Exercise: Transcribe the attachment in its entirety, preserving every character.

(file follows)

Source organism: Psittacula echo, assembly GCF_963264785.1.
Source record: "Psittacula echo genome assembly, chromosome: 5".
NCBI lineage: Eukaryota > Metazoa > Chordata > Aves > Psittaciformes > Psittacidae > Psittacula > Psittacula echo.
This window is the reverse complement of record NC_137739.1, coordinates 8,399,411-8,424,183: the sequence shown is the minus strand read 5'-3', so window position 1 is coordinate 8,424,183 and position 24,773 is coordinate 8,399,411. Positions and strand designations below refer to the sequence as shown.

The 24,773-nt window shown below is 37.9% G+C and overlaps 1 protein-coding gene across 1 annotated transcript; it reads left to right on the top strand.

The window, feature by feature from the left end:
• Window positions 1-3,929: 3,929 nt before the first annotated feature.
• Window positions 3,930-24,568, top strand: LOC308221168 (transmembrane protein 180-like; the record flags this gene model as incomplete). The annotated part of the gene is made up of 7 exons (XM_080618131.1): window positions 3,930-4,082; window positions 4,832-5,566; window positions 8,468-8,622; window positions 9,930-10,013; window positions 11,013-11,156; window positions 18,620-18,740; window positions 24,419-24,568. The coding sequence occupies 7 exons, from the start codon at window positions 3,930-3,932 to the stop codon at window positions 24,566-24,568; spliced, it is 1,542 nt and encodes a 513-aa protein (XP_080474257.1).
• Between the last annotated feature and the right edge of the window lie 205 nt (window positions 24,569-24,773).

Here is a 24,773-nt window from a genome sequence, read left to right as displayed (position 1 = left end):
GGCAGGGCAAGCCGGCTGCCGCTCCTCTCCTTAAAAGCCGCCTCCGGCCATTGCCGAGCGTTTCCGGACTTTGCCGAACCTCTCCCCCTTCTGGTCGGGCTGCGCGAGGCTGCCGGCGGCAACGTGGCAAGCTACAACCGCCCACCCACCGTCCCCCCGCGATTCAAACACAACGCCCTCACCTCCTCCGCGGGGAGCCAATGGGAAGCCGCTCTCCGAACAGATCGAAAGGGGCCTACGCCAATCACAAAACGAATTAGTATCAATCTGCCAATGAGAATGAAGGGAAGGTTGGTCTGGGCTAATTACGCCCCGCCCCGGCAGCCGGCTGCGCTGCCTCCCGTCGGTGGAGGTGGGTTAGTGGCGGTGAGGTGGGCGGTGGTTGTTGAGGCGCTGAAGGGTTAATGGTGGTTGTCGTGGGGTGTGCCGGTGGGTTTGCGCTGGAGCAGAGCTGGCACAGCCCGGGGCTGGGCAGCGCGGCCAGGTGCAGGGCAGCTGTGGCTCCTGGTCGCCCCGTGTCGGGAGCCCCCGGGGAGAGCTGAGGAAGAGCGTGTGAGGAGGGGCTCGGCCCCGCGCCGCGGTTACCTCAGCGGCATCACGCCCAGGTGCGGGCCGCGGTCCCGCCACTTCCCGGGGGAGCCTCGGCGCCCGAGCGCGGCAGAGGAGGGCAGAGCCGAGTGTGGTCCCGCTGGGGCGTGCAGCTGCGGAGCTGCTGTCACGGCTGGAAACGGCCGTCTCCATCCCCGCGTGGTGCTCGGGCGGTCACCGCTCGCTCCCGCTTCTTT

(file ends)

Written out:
Source organism: Psittacula echo, assembly GCF_963264785.1.
Source record: "Psittacula echo genome assembly, chromosome: 5".
NCBI lineage: Eukaryota > Metazoa > Chordata > Aves > Psittaciformes > Psittacidae > Psittacula > Psittacula echo.
This window is the reverse complement of record NC_137739.1, coordinates 8,399,411-8,424,183: the sequence shown is the minus strand read 5'-3', so window position 1 is coordinate 8,424,183 and position 24,773 is coordinate 8,399,411. Positions and strand designations below refer to the sequence as shown.

The 24,773-nt window shown below is 37.9% G+C and overlaps 1 protein-coding gene across 1 annotated transcript; it reads left to right on the top strand.

The window, feature by feature from the left end:
• Window positions 1-3,929: 3,929 nt before the first annotated feature.
• Window positions 3,930-24,568, top strand: LOC308221168 (transmembrane protein 180-like; the record flags this gene model as incomplete). The annotated part of the gene is made up of 7 exons (XM_080618131.1): window positions 3,930-4,082; window positions 4,832-5,566; window positions 8,468-8,622; window positions 9,930-10,013; window positions 11,013-11,156; window positions 18,620-18,740; window positions 24,419-24,568. The coding sequence occupies 7 exons, from the start codon at window positions 3,930-3,932 to the stop codon at window positions 24,566-24,568; spliced, it is 1,542 nt and encodes a 513-aa protein (XP_080474257.1).
• Between the last annotated feature and the right edge of the window lie 205 nt (window positions 24,569-24,773).

Here is a 24,773-nt window from a genome sequence, read left to right as displayed (position 1 = left end):
GGCAGGGCAAGCCGGCTGCCGCTCCTCTCCTTAAAAGCCGCCTCCGGCCATTGCCGAGCGTTTCCGGACTTTGCCGAACCTCTCCCCCTTCTGGTCGGGCTGCGCGAGGCTGCCGGCGGCAACGTGGCAAGCTACAACCGCCCACCCACCGTCCCCCCGCGATTCAAACACAACGCCCTCACCTCCTCCGCGGGGAGCCAATGGGAAGCCGCTCTCCGAACAGATCGAAAGGGGCCTACGCCAATCACAAAACGAATTAGTATCAATCTGCCAATGAGAATGAAGGGAAGGTTGGTCTGGGCTAATTACGCCCCGCCCCGGCAGCCGGCTGCGCTGCCTCCCGTCGGTGGAGGTGGGTTAGTGGCGGTGAGGTGGGCGGTGGTTGTTGAGGCGCTGAAGGGTTAATGGTGGTTGTCGTGGGGTGTGCCGGTGGGTTTGCGCTGGAGCAGAGCTGGCACAGCCCGGGGCTGGGCAGCGCGGCCAGGTGCAGGGCAGCTGTGGCTCCTGGTCGCCCCGTGTCGGGAGCCCCCGGGGAGAGCTGAGGAAGAGCGTGTGAGGAGGGGCTCGGCCCCGCGCCGCGGTTACCTCAGCGGCATCACGCCCAGGTGCGGGCCGCGGTCCCGCCACTTCCCGGGGGAGCCTCGGCGCCCGAGCGCGGCAGAGGAGGGCAGAGCCGAGTGTGGTCCCGCTGGGGCGTGCAGCTGCGGAGCTGCTGTCACGGCTGGAAACGGCCGTCTCCATCCCCGCGTGGTGCTCGGGCGGTCACCGCTCGCTCCCGCTTCTTT